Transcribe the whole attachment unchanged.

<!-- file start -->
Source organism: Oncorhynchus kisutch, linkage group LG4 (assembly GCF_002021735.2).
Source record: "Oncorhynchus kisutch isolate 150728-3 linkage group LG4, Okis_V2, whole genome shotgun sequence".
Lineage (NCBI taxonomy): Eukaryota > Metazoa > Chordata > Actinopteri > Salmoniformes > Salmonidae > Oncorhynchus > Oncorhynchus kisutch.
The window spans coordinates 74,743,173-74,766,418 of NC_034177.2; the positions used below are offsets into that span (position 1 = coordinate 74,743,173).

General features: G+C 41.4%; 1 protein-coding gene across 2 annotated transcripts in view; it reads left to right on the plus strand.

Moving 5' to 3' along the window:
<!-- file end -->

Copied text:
Source organism: Oncorhynchus kisutch, linkage group LG4 (assembly GCF_002021735.2).
Source record: "Oncorhynchus kisutch isolate 150728-3 linkage group LG4, Okis_V2, whole genome shotgun sequence".
Lineage (NCBI taxonomy): Eukaryota > Metazoa > Chordata > Actinopteri > Salmoniformes > Salmonidae > Oncorhynchus > Oncorhynchus kisutch.
The window spans coordinates 74,743,173-74,766,418 of NC_034177.2; the positions used below are offsets into that span (position 1 = coordinate 74,743,173).

General features: G+C 41.4%; 1 protein-coding gene across 2 annotated transcripts in view; it reads left to right on the plus strand.

Moving 5' to 3' along the window: